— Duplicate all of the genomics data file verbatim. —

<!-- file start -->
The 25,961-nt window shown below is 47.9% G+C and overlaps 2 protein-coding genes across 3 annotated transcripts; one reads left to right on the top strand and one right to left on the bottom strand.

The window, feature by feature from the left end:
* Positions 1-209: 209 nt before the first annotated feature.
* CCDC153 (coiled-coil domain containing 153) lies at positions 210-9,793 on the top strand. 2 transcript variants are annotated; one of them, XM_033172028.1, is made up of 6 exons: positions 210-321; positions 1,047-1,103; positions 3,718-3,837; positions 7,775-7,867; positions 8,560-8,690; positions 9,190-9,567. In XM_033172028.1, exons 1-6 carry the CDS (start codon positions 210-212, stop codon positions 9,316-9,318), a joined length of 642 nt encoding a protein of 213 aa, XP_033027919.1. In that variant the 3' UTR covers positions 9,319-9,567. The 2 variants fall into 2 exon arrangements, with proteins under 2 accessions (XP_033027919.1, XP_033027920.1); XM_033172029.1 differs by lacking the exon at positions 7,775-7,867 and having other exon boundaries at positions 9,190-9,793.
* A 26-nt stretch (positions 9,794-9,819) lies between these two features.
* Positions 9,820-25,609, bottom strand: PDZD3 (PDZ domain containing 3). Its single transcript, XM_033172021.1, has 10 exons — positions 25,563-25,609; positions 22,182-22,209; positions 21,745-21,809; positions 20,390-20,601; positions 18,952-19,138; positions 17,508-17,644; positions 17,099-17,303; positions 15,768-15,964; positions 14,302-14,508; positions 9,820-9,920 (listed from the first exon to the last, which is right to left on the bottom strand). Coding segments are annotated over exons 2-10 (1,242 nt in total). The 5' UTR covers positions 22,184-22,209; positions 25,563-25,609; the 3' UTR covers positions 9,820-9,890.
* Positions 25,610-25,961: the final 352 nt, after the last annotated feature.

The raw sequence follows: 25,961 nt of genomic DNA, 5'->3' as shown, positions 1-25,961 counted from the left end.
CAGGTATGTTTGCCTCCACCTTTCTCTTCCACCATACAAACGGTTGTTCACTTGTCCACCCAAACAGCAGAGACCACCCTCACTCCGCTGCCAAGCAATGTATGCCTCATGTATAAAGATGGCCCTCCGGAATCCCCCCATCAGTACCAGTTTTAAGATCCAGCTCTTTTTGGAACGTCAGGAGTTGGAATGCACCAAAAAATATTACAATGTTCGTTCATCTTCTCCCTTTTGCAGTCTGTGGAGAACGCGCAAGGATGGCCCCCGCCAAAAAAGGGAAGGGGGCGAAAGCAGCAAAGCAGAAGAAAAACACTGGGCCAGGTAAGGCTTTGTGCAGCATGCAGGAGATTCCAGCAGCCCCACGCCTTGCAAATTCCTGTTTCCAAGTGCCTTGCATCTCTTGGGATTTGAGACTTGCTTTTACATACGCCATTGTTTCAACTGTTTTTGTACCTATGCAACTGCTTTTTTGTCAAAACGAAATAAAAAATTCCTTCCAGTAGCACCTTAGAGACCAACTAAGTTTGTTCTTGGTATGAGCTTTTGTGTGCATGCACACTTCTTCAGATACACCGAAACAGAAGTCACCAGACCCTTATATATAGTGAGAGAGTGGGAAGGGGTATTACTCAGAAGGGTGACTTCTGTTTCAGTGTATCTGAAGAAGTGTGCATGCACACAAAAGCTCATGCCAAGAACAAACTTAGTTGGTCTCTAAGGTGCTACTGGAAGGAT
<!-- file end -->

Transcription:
The 25,961-nt window shown below is 47.9% G+C and overlaps 2 protein-coding genes across 3 annotated transcripts; one reads left to right on the top strand and one right to left on the bottom strand.

The window, feature by feature from the left end:
* Positions 1-209: 209 nt before the first annotated feature.
* CCDC153 (coiled-coil domain containing 153) lies at positions 210-9,793 on the top strand. 2 transcript variants are annotated; one of them, XM_033172028.1, is made up of 6 exons: positions 210-321; positions 1,047-1,103; positions 3,718-3,837; positions 7,775-7,867; positions 8,560-8,690; positions 9,190-9,567. In XM_033172028.1, exons 1-6 carry the CDS (start codon positions 210-212, stop codon positions 9,316-9,318), a joined length of 642 nt encoding a protein of 213 aa, XP_033027919.1. In that variant the 3' UTR covers positions 9,319-9,567. The 2 variants fall into 2 exon arrangements, with proteins under 2 accessions (XP_033027919.1, XP_033027920.1); XM_033172029.1 differs by lacking the exon at positions 7,775-7,867 and having other exon boundaries at positions 9,190-9,793.
* A 26-nt stretch (positions 9,794-9,819) lies between these two features.
* Positions 9,820-25,609, bottom strand: PDZD3 (PDZ domain containing 3). Its single transcript, XM_033172021.1, has 10 exons — positions 25,563-25,609; positions 22,182-22,209; positions 21,745-21,809; positions 20,390-20,601; positions 18,952-19,138; positions 17,508-17,644; positions 17,099-17,303; positions 15,768-15,964; positions 14,302-14,508; positions 9,820-9,920 (listed from the first exon to the last, which is right to left on the bottom strand). Coding segments are annotated over exons 2-10 (1,242 nt in total). The 5' UTR covers positions 22,184-22,209; positions 25,563-25,609; the 3' UTR covers positions 9,820-9,890.
* Positions 25,610-25,961: the final 352 nt, after the last annotated feature.

The raw sequence follows: 25,961 nt of genomic DNA, 5'->3' as shown, positions 1-25,961 counted from the left end.
CAGGTATGTTTGCCTCCACCTTTCTCTTCCACCATACAAACGGTTGTTCACTTGTCCACCCAAACAGCAGAGACCACCCTCACTCCGCTGCCAAGCAATGTATGCCTCATGTATAAAGATGGCCCTCCGGAATCCCCCCATCAGTACCAGTTTTAAGATCCAGCTCTTTTTGGAACGTCAGGAGTTGGAATGCACCAAAAAATATTACAATGTTCGTTCATCTTCTCCCTTTTGCAGTCTGTGGAGAACGCGCAAGGATGGCCCCCGCCAAAAAAGGGAAGGGGGCGAAAGCAGCAAAGCAGAAGAAAAACACTGGGCCAGGTAAGGCTTTGTGCAGCATGCAGGAGATTCCAGCAGCCCCACGCCTTGCAAATTCCTGTTTCCAAGTGCCTTGCATCTCTTGGGATTTGAGACTTGCTTTTACATACGCCATTGTTTCAACTGTTTTTGTACCTATGCAACTGCTTTTTTGTCAAAACGAAATAAAAAATTCCTTCCAGTAGCACCTTAGAGACCAACTAAGTTTGTTCTTGGTATGAGCTTTTGTGTGCATGCACACTTCTTCAGATACACCGAAACAGAAGTCACCAGACCCTTATATATAGTGAGAGAGTGGGAAGGGGTATTACTCAGAAGGGTGACTTCTGTTTCAGTGTATCTGAAGAAGTGTGCATGCACACAAAAGCTCATGCCAAGAACAAACTTAGTTGGTCTCTAAGGTGCTACTGGAAGGAT